See updates through October 3, 2022, at end of post.
Fig. 1. A banner commemorating veterans in Clairton, Pennsylvania. Photograph by author, September 21, 2019.
We are now most of the way through September and the banners (example, figure 1) that went up around Memorial Day commemorating—overwhelmingly white, even where many Blacks live—veterans are now mostly, not entirely, down. They have been coming down much more slowly than they went up. And since I arrived in the Pittsburgh, Pennsylvania, area, a little less than five months ago, I have been horrified by the displays of artillery, especially around areas that appear to me to have high proportions of Blacks in the population.
The case I’ve built that these displays are racist has largely been associative, circumstantial, and not really an argument that can pass theoretical muster. In one case, I have witnessed blatant racism in action, such as I had never, ever, seen anything like before, that I have taken to confirm what has still been a rough outline of my argument.
It is time to remedy this as best I can.
First, to state my geographic location relative to the topic, I come here from California, having departed that state on April 14, 2019, initially intending to move to western Massachusetts, but finding the housing situation there untenable, so arriving in Pittsburgh on April 24. I now reside in the South Hills area, outside the city limits of Pittsburgh, but in a Pittsburgh zip code, near and on the opposite side of Pennsylvania Route 51 from the Mon Valley area, one area among many around Pittsburgh that conforms remarkably well to Ta-Nehisi Coates’ description of historically redlined areas. When I speak of Pittsburgh, as most people here seem to do, I speak of a larger metropolitan area rather than that strictly within the city limits.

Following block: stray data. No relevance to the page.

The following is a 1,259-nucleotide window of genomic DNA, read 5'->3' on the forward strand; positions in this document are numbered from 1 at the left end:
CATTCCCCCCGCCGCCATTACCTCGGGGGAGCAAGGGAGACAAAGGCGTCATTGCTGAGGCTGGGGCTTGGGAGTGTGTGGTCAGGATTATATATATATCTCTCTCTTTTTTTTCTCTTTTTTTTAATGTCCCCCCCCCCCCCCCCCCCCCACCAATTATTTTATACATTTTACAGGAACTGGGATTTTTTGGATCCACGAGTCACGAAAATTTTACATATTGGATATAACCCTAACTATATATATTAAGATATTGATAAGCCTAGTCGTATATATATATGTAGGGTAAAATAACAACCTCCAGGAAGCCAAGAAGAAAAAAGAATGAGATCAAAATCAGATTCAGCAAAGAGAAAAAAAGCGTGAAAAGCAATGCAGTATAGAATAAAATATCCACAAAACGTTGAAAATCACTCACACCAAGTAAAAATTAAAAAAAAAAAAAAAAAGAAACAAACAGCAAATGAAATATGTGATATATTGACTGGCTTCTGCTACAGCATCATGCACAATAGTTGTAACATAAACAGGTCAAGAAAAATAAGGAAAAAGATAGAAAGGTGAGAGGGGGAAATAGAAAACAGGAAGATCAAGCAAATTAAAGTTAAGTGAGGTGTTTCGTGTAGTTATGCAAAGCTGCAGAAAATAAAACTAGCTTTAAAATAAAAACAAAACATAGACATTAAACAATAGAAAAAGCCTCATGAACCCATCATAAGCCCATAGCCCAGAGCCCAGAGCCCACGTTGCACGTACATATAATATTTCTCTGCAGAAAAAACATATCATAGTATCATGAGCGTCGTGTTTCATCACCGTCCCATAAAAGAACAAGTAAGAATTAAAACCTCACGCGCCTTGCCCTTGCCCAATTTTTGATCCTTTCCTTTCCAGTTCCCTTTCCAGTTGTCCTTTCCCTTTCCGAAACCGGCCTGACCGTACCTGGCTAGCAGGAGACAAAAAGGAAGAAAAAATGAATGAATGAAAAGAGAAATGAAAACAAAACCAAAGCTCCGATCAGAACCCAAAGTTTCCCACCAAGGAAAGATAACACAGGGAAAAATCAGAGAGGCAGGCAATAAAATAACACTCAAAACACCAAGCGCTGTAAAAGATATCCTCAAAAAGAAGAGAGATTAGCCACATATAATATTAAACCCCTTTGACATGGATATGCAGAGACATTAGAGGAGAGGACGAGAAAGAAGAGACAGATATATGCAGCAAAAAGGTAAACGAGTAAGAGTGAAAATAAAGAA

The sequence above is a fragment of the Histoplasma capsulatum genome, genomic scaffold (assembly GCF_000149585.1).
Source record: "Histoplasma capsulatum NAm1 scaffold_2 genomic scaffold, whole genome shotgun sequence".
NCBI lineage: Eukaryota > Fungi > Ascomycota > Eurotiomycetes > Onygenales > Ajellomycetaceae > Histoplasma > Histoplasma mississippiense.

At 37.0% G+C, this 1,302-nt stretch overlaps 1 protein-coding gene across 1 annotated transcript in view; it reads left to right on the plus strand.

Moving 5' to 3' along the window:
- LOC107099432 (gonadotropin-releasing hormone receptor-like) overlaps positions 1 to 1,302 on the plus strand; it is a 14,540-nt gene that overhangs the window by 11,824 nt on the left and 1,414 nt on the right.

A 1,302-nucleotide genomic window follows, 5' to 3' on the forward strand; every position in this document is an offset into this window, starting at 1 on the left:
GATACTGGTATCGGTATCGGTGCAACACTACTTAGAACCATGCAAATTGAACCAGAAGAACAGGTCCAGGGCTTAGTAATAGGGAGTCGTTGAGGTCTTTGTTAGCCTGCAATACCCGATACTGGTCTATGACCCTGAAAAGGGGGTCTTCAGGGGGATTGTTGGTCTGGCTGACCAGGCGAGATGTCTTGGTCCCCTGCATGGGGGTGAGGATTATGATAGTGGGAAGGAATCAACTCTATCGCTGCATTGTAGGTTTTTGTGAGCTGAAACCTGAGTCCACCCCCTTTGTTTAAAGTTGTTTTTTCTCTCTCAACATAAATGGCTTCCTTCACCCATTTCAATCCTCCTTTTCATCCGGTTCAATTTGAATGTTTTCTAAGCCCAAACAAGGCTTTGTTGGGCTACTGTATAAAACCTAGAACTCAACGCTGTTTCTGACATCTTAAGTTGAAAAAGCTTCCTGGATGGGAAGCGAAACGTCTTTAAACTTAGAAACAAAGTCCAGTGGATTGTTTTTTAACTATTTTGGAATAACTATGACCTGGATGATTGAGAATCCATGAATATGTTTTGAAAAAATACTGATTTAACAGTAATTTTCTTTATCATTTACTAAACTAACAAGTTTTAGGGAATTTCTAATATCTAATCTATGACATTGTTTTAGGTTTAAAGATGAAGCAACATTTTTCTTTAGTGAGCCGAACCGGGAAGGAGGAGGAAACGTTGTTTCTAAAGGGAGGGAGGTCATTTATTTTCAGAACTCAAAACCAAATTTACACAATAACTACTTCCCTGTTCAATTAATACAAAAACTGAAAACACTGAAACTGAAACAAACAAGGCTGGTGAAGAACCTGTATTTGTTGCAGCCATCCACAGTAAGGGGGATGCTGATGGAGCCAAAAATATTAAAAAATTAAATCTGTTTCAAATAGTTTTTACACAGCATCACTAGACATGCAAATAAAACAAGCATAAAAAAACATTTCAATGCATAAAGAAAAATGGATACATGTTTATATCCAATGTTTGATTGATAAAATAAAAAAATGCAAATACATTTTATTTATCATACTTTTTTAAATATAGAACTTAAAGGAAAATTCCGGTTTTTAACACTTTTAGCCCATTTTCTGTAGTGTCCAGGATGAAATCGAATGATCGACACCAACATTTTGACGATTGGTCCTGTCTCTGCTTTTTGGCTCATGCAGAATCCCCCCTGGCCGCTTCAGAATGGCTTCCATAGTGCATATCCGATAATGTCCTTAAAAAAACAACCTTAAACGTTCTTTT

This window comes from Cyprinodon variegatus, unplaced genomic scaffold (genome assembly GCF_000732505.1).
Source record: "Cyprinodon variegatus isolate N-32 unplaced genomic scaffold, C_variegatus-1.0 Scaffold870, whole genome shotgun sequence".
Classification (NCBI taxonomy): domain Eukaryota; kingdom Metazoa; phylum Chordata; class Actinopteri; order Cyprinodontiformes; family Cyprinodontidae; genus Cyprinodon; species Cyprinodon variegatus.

Second, Scott Sernau noted that students of social inequality tend to emphasize the forms of inequality that affect themselves but that all forms of inequality (he lists race, class, and gender, but we can add others) are intertwined in a Gordian knot. And accordingly, to state my social location relative to the topic, I have tended to approach social inequality from the perspective of class. I have been working class most of my life. Having gotten sucked into the dot-com boom, I have been unable to find gainful employment since the crash in 2001 even as I returned to school, finished a B.A., an M.A., and a Ph.D. (the last of these formally awarded in 2016). To say this situation has been enormously frustrating for me would be an understatement. I currently drive, full time, seven days a week, for Lyft and, while I am disgusted by misclassification of workers as “independent contractors” and the consequent denial of the benefits of actual employment, it must also be said that I fear for the future of the industry, and thus my own. I am by no means financially secure.
Which is all to say I did not come to Pittsburgh to study race. The problem has presented itself to me, especially while driving around the area for Lyft, and, as a critical theorist, I cannot simply turn a blind eye. I am seeing racism.
The banners commemorating almost exclusively white veterans construct a recognition of military valor as almost exclusively white. People of all races have fought and died in Amerikkka’s endless wars. But pretty much only whites are honored. The omission here of veterans of other races is striking: Of the likely thousands of these banners I have observed, probably fewer than ten commemorate Blacks.